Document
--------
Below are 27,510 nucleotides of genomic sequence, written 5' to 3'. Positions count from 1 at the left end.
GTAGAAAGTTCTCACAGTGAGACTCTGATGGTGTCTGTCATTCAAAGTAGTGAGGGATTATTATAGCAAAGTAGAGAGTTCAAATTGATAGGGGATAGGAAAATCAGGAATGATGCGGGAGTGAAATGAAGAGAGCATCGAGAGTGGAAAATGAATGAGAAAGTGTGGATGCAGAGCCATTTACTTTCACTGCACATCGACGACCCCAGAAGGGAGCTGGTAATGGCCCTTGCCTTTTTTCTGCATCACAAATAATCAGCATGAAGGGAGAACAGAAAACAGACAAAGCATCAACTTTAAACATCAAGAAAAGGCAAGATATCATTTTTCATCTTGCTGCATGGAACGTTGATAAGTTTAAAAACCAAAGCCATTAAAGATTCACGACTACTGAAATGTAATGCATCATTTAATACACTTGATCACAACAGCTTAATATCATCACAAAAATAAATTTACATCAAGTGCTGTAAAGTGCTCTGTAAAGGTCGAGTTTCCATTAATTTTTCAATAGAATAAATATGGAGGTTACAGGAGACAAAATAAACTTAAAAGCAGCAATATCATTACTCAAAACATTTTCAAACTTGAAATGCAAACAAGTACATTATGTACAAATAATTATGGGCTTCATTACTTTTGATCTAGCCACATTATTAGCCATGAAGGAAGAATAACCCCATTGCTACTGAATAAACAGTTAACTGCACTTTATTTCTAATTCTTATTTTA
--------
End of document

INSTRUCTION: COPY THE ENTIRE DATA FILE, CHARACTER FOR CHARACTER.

Below are 27,510 nucleotides of genomic sequence, written 5' to 3'. Positions count from 1 at the left end.
GTAGAAAGTTCTCACAGTGAGACTCTGATGGTGTCTGTCATTCAAAGTAGTGAGGGATTATTATAGCAAAGTAGAGAGTTCAAATTGATAGGGGATAGGAAAATCAGGAATGATGCGGGAGTGAAATGAAGAGAGCATCGAGAGTGGAAAATGAATGAGAAAGTGTGGATGCAGAGCCATTTACTTTCACTGCACATCGACGACCCCAGAAGGGAGCTGGTAATGGCCCTTGCCTTTTTTCTGCATCACAAATAATCAGCATGAAGGGAGAACAGAAAACAGACAAAGCATCAACTTTAAACATCAAGAAAAGGCAAGATATCATTTTTCATCTTGCTGCATGGAACGTTGATAAGTTTAAAAACCAAAGCCATTAAAGATTCACGACTACTGAAATGTAATGCATCATTTAATACACTTGATCACAACAGCTTAATATCATCACAAAAATAAATTTACATCAAGTGCTGTAAAGTGCTCTGTAAAGGTCGAGTTTCCATTAATTTTTCAATAGAATAAATATGGAGGTTACAGGAGACAAAATAAACTTAAAAGCAGCAATATCATTACTCAAAACATTTTCAAACTTGAAATGCAAACAAGTACATTATGTACAAATAATTATGGGCTTCATTACTTTTGATCTAGCCACATTATTAGCCATGAAGGAAGAATAACCCCATTGCTACTGAATAAACAGTTAACTGCACTTTATTTCTAATTCTTATTTTA